Whiteside improves its ranking
Other Sauk Valley counties see decline
Residents in Whiteside County are getting healthier compared to other counties, while Lee County is not, according to a survey released this week.
Whiteside ranked 18th among 102 Illinois counties, an improvement from 38th last year, according to the University of Wisconsin’s Population Health Institute and Robert Wood Johnson Foundation.
Lee County, meanwhile, dropped from 32nd to 40th.
The study takes into account such factors as obesity, smoking, teen birth rates, children in poverty, and access to primary care doctors.
Whiteside County’s public health administrator, Beth Fiorini, said the county health department’s clinic in Rock Falls likely played a role in the county’s rise in the rankings. The county was ranked 47th in 2010.
One of three Sterling and Rock Falls residents, and one of five people countywide, uses the clinic, which opened in 2006, Fiorini reported.
“More people are getting access to health care that didn’t have it before,” she said.
Cathy Ferguson, Lee County’s public health administrator, said counties with smaller populations see substantial variations in some measures from year to year, which affects rankings.
“Because the rankings are not the best way to track improvement over time, since they are based on broad measures and in many cases multiple years of data in order to be valid, counties are encouraged to use their own local data sources to measure progress from year to year,” Ferguson said in a statement.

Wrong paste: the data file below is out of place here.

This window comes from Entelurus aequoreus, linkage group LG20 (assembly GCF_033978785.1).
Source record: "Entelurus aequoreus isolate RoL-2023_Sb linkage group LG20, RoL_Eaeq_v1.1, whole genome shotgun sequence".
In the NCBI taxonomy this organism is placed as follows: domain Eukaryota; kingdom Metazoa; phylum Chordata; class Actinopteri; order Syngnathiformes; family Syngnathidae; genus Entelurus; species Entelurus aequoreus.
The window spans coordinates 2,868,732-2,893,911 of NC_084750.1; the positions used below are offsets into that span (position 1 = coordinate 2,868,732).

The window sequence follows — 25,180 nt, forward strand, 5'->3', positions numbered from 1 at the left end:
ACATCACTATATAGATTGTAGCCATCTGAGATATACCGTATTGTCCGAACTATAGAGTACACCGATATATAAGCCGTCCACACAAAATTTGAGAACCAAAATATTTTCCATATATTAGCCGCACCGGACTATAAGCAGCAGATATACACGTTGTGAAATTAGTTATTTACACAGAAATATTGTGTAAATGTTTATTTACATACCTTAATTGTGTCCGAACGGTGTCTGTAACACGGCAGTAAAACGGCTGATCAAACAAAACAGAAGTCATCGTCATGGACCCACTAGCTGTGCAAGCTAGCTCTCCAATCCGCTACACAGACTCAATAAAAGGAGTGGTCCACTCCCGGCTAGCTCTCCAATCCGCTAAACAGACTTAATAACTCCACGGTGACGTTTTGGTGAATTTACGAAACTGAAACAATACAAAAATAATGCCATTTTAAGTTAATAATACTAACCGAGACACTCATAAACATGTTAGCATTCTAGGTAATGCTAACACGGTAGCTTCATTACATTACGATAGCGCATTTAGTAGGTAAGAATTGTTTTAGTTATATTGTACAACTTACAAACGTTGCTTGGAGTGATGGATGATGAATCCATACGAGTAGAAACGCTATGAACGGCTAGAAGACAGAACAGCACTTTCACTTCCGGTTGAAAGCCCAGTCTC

She noted what she called “promising alliances” that could improve residents’ health, including the Partnership for a Healthy Lee County, the Lee-Whiteside-Stephenson Breastfeeding Task Force, and the We Choose Healthy Community Transformation, a workplace wellness initiative.
The rankings of Ogle, Carroll and Bureau counties dropped – Ogle from 14th to 22nd, Carroll from 29th to 53rd, and Bureau from 25th to 35th.
In both Whiteside and Lee counties, the percentage of adult smokers dropped – 26 percent to 24 percent in Lee County and 33 percent to 31 percent in Whiteside County.
According to the survey, 14 percent of Lee County residents and 13 percent in Whiteside County were uninsured. Statewide, it stands at 17 percent.
Eighteen percent of Whiteside County’s children live in poverty, compared with 15 percent in Lee County.
The survey ranked Douglas County, in the central part of the state, as the healthiest in Illinois. The five least healthy counties, Alexander, Gallatin, Edwards, Franklin and Pulaski, are in southern Illinois.
The overall rankings for each of the area counties over the last 3 years. Illinois has 102 counties.
County 2013 2012 2011 2010
Whiteside 18 38 44 47
Lee 40 32 27 41
Ogle 22 14 20 24
Bureau 35 25 23 34
Carroll 53 29 27 9
Source: University of Wisconsin Health Institute and Robert Wood Foundation, www.countyhealthrankings.org